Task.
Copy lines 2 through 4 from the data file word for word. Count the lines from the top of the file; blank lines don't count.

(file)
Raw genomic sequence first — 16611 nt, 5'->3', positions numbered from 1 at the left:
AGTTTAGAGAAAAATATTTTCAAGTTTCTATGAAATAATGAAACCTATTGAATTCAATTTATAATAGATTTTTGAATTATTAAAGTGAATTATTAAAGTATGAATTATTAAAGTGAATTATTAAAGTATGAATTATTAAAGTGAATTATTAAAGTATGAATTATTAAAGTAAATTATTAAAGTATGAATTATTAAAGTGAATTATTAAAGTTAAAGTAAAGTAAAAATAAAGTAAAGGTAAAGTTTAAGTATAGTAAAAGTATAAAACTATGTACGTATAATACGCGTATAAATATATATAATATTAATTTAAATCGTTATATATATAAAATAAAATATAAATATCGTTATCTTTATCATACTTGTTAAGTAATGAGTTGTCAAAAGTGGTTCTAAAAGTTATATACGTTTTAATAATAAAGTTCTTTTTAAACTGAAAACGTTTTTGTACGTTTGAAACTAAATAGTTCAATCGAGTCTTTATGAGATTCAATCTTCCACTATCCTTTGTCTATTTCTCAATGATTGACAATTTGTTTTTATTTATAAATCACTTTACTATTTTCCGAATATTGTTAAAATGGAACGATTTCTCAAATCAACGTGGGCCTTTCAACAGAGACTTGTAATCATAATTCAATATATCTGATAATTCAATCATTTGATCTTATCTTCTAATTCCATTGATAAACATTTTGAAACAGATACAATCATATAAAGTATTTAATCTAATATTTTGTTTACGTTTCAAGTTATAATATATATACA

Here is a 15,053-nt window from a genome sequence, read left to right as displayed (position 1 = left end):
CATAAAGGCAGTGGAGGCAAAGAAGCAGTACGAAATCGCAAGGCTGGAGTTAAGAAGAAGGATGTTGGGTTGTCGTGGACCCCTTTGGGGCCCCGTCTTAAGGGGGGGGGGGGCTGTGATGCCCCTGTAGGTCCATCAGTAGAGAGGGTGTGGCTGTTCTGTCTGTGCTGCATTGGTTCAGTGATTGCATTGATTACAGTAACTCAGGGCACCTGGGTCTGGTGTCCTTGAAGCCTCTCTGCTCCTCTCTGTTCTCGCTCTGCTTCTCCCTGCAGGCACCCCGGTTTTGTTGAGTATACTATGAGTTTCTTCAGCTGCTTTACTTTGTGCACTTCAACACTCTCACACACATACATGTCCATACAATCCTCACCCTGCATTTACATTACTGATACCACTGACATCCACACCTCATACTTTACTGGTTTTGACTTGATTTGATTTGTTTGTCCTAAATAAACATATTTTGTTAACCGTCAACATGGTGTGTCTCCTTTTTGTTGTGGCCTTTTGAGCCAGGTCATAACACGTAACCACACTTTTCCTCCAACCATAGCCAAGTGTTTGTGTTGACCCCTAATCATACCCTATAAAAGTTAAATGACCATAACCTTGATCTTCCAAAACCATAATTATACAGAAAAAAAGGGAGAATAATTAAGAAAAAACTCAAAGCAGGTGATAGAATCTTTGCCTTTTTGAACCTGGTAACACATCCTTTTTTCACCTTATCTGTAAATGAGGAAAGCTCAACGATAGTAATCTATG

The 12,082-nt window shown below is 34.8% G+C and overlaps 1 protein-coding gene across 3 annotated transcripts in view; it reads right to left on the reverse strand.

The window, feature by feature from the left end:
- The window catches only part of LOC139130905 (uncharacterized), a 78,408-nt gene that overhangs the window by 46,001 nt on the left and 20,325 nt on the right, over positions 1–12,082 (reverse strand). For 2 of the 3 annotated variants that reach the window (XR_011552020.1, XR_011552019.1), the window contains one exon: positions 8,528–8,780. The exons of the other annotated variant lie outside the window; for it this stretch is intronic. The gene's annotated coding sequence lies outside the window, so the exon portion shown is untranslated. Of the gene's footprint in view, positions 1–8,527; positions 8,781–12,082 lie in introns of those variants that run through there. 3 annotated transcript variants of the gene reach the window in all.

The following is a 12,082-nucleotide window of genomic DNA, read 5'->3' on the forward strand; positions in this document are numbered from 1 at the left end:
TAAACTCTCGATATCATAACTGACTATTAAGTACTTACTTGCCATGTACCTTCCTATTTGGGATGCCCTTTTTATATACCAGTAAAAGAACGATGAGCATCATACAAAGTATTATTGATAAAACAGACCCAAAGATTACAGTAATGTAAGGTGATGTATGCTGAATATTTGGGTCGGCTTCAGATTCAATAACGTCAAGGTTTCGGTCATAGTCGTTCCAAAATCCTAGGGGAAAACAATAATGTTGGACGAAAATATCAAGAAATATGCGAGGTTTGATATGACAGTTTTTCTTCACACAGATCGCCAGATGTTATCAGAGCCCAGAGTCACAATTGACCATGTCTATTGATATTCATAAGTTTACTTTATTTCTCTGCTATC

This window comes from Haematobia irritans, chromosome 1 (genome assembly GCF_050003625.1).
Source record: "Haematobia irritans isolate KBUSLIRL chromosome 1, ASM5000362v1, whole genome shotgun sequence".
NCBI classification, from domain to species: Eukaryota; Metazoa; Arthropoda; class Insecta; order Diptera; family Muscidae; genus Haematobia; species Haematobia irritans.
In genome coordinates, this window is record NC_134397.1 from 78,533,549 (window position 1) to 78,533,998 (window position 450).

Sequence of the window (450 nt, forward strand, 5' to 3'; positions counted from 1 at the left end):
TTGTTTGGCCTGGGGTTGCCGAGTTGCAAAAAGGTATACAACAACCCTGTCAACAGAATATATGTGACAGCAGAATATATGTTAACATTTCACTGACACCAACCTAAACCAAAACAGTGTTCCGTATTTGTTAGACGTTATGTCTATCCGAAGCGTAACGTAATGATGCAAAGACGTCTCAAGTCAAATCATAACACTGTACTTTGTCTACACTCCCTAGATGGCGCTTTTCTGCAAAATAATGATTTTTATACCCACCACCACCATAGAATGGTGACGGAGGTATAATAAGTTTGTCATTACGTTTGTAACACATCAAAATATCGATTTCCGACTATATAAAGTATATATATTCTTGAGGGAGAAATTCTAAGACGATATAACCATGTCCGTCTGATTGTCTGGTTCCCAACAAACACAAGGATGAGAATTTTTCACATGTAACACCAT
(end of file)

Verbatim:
AGTTTAGAGAAAAATATTTTCAAGTTTCTATGAAATAATGAAACCTATTGAATTCAATTTATAATAGATTTTTGAATTATTAAAGTGAATTATTAAAGTATGAATTATTAAAGTGAATTATTAAAGTATGAATTATTAAAGTGAATTATTAAAGTATGAATTATTAAAGTAAATTATTAAAGTATGAATTATTAAAGTGAATTATTAAAGTTAAAGTAAAGTAAAAATAAAGTAAAGGTAAAGTTTAAGTATAGTAAAAGTATAAAACTATGTACGTATAATACGCGTATAAATATATATAATATTAATTTAAATCGTTATATATATAAAATAAAATATAAATATCGTTATCTTTATCATACTTGTTAAGTAATGAGTTGTCAAAAGTGGTTCTAAAAGTTATATACGTTTTAATAATAAAGTTCTTTTTAAACTGAAAACGTTTTTGTACGTTTGAAACTAAATAGTTCAATCGAGTCTTTATGAGATTCAATCTTCCACTATCCTTTGTCTATTTCTCAATGATTGACAATTTGTTTTTATTTATAAATCACTTTACTATTTTCCGAATATTGTTAAAATGGAACGATTTCTCAAATCAACGTGGGCCTTTCAACAGAGACTTGTAATCATAATTCAATATATCTGATAATTCAATCATTTGATCTTATCTTCTAATTCCATTGATAAACATTTTGAAACAGATACAATCATATAAAGTATTTAATCTAATATTTTGTTTACGTTTCAAGTTATAATATATATACA

Here is a 15,053-nt window from a genome sequence, read left to right as displayed (position 1 = left end):
CATAAAGGCAGTGGAGGCAAAGAAGCAGTACGAAATCGCAAGGCTGGAGTTAAGAAGAAGGATGTTGGGTTGTCGTGGACCCCTTTGGGGCCCCGTCTTAAGGGGGGGGGGGGCTGTGATGCCCCTGTAGGTCCATCAGTAGAGAGGGTGTGGCTGTTCTGTCTGTGCTGCATTGGTTCAGTGATTGCATTGATTACAGTAACTCAGGGCACCTGGGTCTGGTGTCCTTGAAGCCTCTCTGCTCCTCTCTGTTCTCGCTCTGCTTCTCCCTGCAGGCACCCCGGTTTTGTTGAGTATACTATGAGTTTCTTCAGCTGCTTTACTTTGTGCACTTCAACACTCTCACACACATACATGTCCATACAATCCTCACCCTGCATTTACATTACTGATACCACTGACATCCACACCTCATACTTTACTGGTTTTGACTTGATTTGATTTGTTTGTCCTAAATAAACATATTTTGTTAACCGTCAACATGGTGTGTCTCCTTTTTGTTGTGGCCTTTTGAGCCAGGTCATAACACGTAACCACACTTTTCCTCCAACCATAGCCAAGTGTTTGTGTTGACCCCTAATCATACCCTATAAAAGTTAAATGACCATAACCTTGATCTTCCAAAACCATAATTATACAGAAAAAAAGGGAGAATAATTAAGAAAAAACTCAAAGCAGGTGATAGAATCTTTGCCTTTTTGAACCTGGTAACACATCCTTTTTTCACCTTATCTGTAAATGAGGAAAGCTCAACGATAGTAATCTATG